Posted by: Anonymous
Posted on: 15th Jun 2014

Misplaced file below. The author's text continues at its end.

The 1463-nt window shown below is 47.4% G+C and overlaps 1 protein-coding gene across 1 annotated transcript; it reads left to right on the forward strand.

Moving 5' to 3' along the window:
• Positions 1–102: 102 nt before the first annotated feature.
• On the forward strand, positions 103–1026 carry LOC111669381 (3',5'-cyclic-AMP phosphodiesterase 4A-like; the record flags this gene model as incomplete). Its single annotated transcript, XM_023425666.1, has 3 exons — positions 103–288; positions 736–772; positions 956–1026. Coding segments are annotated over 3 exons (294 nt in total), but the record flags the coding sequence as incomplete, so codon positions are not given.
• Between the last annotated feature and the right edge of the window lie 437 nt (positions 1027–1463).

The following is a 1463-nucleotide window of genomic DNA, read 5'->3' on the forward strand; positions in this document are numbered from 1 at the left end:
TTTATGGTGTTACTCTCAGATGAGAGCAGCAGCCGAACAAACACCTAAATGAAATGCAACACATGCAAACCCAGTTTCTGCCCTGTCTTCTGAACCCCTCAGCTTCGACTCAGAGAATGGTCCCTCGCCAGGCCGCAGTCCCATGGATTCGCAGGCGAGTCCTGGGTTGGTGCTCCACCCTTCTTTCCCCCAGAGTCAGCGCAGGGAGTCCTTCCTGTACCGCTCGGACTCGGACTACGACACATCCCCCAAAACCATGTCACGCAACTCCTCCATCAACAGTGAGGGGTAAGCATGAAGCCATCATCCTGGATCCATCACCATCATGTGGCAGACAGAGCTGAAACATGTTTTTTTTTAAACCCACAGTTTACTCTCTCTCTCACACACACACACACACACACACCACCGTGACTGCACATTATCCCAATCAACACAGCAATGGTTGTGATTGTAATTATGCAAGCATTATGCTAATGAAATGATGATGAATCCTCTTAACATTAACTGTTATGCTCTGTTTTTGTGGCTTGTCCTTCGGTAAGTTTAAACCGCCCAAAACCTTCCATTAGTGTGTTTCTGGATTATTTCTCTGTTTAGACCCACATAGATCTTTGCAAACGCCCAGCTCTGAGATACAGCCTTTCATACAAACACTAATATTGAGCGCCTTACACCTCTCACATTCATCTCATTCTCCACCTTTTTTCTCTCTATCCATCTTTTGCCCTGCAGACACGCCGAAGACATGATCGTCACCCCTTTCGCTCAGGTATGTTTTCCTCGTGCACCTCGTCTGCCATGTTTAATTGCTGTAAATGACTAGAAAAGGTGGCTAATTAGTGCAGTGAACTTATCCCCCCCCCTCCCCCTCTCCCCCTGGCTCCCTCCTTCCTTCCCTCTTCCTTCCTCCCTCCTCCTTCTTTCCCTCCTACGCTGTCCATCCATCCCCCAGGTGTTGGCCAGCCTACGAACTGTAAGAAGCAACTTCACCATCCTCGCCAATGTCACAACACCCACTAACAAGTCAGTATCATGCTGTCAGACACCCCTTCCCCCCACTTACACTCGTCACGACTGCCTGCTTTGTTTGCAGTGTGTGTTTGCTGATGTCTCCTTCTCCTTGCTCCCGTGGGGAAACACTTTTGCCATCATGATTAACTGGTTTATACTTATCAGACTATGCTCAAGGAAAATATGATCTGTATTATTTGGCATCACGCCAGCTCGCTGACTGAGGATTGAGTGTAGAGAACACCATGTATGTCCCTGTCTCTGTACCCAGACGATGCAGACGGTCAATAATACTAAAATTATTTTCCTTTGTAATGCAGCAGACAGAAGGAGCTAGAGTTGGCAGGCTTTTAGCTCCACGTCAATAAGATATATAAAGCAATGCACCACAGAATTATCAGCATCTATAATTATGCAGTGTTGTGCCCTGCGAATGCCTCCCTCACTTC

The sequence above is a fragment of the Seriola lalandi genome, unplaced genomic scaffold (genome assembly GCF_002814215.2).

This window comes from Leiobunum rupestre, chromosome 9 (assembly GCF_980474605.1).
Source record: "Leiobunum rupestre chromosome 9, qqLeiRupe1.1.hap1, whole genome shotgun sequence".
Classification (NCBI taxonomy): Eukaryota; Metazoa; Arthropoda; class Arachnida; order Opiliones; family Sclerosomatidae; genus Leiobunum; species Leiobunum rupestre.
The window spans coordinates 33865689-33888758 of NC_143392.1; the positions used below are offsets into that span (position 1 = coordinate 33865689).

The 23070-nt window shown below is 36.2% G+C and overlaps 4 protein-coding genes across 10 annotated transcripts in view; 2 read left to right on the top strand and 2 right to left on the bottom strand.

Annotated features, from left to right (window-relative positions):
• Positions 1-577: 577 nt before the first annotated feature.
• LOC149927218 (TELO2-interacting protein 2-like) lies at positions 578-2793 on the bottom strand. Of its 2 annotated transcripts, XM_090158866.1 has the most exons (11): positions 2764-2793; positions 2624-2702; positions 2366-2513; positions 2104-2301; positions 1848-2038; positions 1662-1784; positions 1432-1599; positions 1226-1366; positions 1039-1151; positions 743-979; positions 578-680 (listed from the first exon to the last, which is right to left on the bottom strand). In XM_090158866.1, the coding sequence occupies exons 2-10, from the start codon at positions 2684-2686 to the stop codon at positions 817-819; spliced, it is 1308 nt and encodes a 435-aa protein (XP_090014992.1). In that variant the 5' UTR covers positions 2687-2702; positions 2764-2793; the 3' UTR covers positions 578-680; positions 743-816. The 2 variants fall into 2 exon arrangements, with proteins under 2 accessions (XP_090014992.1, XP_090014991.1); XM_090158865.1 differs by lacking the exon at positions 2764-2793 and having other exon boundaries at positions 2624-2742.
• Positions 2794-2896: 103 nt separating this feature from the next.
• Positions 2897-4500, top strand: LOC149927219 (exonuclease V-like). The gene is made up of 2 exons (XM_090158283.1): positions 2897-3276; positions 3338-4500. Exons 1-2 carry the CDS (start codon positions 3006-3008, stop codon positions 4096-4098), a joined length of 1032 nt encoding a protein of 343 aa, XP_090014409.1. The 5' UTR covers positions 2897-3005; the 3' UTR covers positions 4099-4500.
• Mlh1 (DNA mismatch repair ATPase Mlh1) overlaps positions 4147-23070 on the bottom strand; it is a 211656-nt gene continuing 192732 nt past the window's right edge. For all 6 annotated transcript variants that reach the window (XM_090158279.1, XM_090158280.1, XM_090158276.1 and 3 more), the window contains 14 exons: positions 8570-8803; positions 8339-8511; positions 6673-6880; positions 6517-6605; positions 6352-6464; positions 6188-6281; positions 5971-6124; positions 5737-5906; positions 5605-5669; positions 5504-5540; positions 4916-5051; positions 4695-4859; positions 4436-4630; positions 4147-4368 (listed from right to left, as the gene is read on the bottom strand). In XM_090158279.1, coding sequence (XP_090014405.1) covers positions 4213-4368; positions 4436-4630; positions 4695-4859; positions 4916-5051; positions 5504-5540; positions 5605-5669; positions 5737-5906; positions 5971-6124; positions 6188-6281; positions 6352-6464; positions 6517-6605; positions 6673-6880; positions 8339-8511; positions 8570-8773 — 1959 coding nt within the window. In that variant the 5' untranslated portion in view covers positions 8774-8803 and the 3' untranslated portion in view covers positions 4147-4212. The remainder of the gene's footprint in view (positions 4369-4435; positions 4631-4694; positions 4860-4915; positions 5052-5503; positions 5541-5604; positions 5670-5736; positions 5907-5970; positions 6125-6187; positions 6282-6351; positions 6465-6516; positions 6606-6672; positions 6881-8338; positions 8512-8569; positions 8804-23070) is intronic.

Nigeria has over 250 different ethnic groups, with a corresponding variety of cuisines. For the Hausa of northern Nigeria, a typical breakfast consists of kosai (cakes made from ground beans which are then fried) or funkaso (wheat flour soaked for a day then fried and served with sugar). Both of these cakes can be served with porridge and sugar known as koko. For the south western Yoruba people (Ilé Yorùbá) one of the most common breakfasts is Ògì— a porridge made from corn, usually served with evaporated milk. Ògì is eaten with Acarajé (akara) or Moi moi. Both are made from ground bean paste; akara is fried in oil, and moi moi is wrapped in leaves or foil and then steamed. Ògì can also be steamed in leaves to harden it and eaten with akara or moi moi for breakfast. English tea or malta is served as a breakfast drink. Another popular option in southwest Nigeria is Gari, which is eaten like a cereal. Gari, known in Brazil as farofa, is made from the root of cassava. For breakfast, it is soaked in water and sweetened with sugar.